The Heian period is the last division of classical Japanese history, running from 794 to 1185. The period is named after the capital city of Heian-kyō, or modern Kyoto. It is a period in Japanese history when Chinese influences were in decline and the national culture matured. The Heian period is also considered the peak of the Japanese imperial court and noted for its art, especially poetry and literature. Although the Imperial House of Japan had power on the surface, the real power was in the hands of the Fujiwara clan, a powerful aristocratic family who had intermarried with the imperial family. Many emperors actually had mothers from the Fujiwara family. Heian (平安) means "peace" in Japanese.

Minamoto clan Prominent noble family in feudal Japan

Minamoto (源) was one of the surnames bestowed by the Emperors of Japan upon members of the imperial family who were excluded from the line of succession and demoted into the ranks of the nobility from 1192 to 1333. The practice was most prevalent during the Heian period, although its last occurrence was during the Sengoku period. The Taira were another such offshoot of the imperial dynasty, making both clans distant relatives. The Minamoto clan is also called the Genji (源氏), or less frequently, the Genke (源家), using the on'yomi reading for Minamoto.

Emperor Konoe was the 76th emperor of Japan, according to the traditional order of succession.

Emperor En'yū was the 64th emperor of Japan, according to the traditional order of succession.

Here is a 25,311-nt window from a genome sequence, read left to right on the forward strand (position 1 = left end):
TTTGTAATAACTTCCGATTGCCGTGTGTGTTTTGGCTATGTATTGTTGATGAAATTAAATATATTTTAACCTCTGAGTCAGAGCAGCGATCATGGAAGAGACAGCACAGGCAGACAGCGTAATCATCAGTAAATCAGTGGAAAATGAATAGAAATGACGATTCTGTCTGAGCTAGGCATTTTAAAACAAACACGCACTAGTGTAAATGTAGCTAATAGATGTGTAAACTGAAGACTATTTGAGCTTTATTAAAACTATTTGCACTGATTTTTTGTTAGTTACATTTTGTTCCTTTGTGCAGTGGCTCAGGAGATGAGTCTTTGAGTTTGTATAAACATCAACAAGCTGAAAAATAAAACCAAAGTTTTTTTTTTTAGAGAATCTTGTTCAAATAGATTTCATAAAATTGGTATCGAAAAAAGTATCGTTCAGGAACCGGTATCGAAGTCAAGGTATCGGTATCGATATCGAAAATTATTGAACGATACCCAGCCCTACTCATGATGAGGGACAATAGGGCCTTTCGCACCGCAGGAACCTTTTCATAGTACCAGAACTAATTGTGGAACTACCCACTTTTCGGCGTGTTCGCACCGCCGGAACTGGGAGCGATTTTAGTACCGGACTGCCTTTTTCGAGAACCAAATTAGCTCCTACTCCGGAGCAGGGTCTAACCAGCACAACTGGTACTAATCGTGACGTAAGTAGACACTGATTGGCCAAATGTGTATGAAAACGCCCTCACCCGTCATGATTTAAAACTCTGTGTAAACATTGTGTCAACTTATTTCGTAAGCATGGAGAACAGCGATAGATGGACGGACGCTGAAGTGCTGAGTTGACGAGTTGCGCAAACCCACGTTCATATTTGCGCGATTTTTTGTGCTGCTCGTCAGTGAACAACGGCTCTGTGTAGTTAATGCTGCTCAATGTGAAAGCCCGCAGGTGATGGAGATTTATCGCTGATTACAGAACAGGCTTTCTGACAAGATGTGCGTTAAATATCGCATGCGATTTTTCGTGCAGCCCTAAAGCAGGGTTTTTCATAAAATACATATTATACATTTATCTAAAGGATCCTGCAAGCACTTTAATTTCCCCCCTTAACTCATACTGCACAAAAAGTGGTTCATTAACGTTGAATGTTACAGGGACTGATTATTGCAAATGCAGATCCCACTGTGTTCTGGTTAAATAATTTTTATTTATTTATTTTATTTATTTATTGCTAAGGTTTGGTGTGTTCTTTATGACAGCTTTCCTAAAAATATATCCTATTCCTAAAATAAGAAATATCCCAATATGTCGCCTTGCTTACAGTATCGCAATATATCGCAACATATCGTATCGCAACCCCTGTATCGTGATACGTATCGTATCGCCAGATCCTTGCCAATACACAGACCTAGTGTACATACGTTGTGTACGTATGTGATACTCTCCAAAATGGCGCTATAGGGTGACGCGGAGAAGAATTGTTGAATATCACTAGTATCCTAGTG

Emperor Suzaku was the 61st emperor of Japan, according to the traditional order of succession.

Emperor Ichijō Emperor of Japan

Emperor Ichijō was the 66th emperor of Japan, according to the traditional order of succession.

<i>Sesshō</i> and <i>Kampaku</i>

In Japan, Sesshō (摂政) was a title given to a regent who was named to act on behalf of either a child Emperor before his coming of age, or an empress regnant. The Kanpaku (関白) was theoretically a sort of chief advisor for the Emperor, but was the title of both first secretary and regent who assists an adult Emperor. During a certain period in the Heian period, they were the effective rulers of Japan. There was little, if any, effective difference between the two titles, and several individuals merely changed titles as child Emperors grew to adulthood, or adult Emperors retired or died and were replaced by child Emperors. The two titles were collectively known as Sekkan (摂関), and the families that exclusively held the titles were called Sekkan-ke or Sekkan family. After the Heian period, shogunates took over the power.


The Naidaijin, literally meaning "Inner Minister", was an ancient office in the Japanese Imperial Court. Its role, rank and authority varied throughout the pre-Meiji period of Japanese history, but in general remained as a significant post under the Taihō Code.

Daijō-kan Highest organ of the imperial Japanese government in the Nara period and Meiji Restoration